Vicky is the Director of Research Science at NewYork-Presbyterian Hospital. She has over 13 years of experience of giving clinical input to technology projects in all areas, especially regarding the implementation of the NYP electronic medical record. Vicky is responsible for supporting a range of clinical information technology projects related to patient engagement, alarm management and care coordination. She was the nursing lead for the design, implementation and rollout of an institution-developed personal health record (PHR), myNYP.org. She is passionate about finding data-driven, information technology solutions for increased patient and provider engagement in healthcare and leads research efforts to ensure the capture and presentation of data for the use and benefit of clinicians. Vicky serves on the steering committee for the Alliance for Nursing Informatics and recently completed a fellowship in the ANI Emerging Leaders Program assessing nurse readiness to use health IT tools for patient engagement. She completed her Masters in Nursing Informatics at Columbia University and is currently pursuing a PhD from the University of Utah with a focus on the integration of patient generated health data into clinical workflows.
As a lifelong athlete with an appreciation for a healthy mind and body, I knew that healthcare was for me at a young age. It was during my lifeguarding days in high school that I developed a specific passion for nursing. My interest in Health IT originated while working as a nursing instructor in the hospital. I quickly realized the tremendous difficulty in getting nurses off the floors and into classrooms to deliver education content. Coincidentally, the hospital began deployment of PCs to the floors, meaning all nurses now had access to a computer for the first time. A lightbulb went off and I soon began delivering floppy disks containing videos, policies and learning assessment tools to the nurses for viewing during breaks and downtimes. This was a very clear moment for me in which I realized the power of Health IT. I got involved with our electronic medical record deployment, instructed nurses on how to use new technologies and devices, and embarked on my nursing informatics adventure.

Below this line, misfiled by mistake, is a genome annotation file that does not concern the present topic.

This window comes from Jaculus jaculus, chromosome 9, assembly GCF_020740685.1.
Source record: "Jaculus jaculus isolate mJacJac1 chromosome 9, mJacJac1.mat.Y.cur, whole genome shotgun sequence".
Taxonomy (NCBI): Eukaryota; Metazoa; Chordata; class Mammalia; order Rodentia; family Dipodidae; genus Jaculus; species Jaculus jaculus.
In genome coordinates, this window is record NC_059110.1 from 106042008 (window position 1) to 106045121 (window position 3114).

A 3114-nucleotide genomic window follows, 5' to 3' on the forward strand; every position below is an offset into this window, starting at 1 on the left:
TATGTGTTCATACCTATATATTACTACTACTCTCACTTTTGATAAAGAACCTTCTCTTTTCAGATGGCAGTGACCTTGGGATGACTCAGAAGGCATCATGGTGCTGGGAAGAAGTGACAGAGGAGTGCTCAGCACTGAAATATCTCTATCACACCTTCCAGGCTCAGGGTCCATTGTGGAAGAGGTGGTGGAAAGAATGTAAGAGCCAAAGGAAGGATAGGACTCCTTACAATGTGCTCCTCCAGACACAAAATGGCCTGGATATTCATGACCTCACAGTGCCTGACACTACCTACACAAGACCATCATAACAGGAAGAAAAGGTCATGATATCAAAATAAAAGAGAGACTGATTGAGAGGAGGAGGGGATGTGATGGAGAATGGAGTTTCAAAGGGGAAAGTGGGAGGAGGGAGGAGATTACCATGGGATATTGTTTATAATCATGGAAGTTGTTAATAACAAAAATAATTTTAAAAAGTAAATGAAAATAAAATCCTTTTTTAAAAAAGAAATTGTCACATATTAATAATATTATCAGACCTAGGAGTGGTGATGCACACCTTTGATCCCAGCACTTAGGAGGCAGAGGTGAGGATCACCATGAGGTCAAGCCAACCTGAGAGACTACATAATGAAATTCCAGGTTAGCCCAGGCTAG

My motivators have always been connected to keeping others healthy and that if I could support all patients in living their best life, then I had succeeded. Although not a huge change, my focus has slightly shifted to ensure that my fellow nurses are supported and cared for. I’m motivated by the thought of leaving the nursing profession in a better place than when I found it – innovating for the future and mentoring the next generation of nurse informaticians.
It’s easy to stay motivated with all of technological advances taking place. There is so much exciting work to do. If one area isn’t working for you, there is certainly another path worth pursuing.
I believe that following your passions and being open to new things, along with a bit of being in the right place at the right time, has led me to where I am today. Be true to yourself, seek advice from others whenever possible and as you move onward and upward, take someone else with you.
I’m honored to be a committee member of the National Academy of Medicine Future of Nursing Report 2020-2030. We’ll be charting a path forward for the nursing profession. I’m excited to bring my technology expertise to the discussions!
Who you know is just as important as what you know…it takes a village to do great work, so collaborate and network with your communities whenever possible.
Might not sounds like relaxing, but I love all sports – especially anything related to triathlon: swimming, biking and running.
This changes regularly but at the moment it’s Jeopardy – trying to get ready for the next online test!
A professional student or maybe a librarian… I love to learn new things, especially new languages.
By networking and learning from others, HIMSS has helped to me to see the unique attributes that I bring to the world of Health IT and how to harness them for greater good.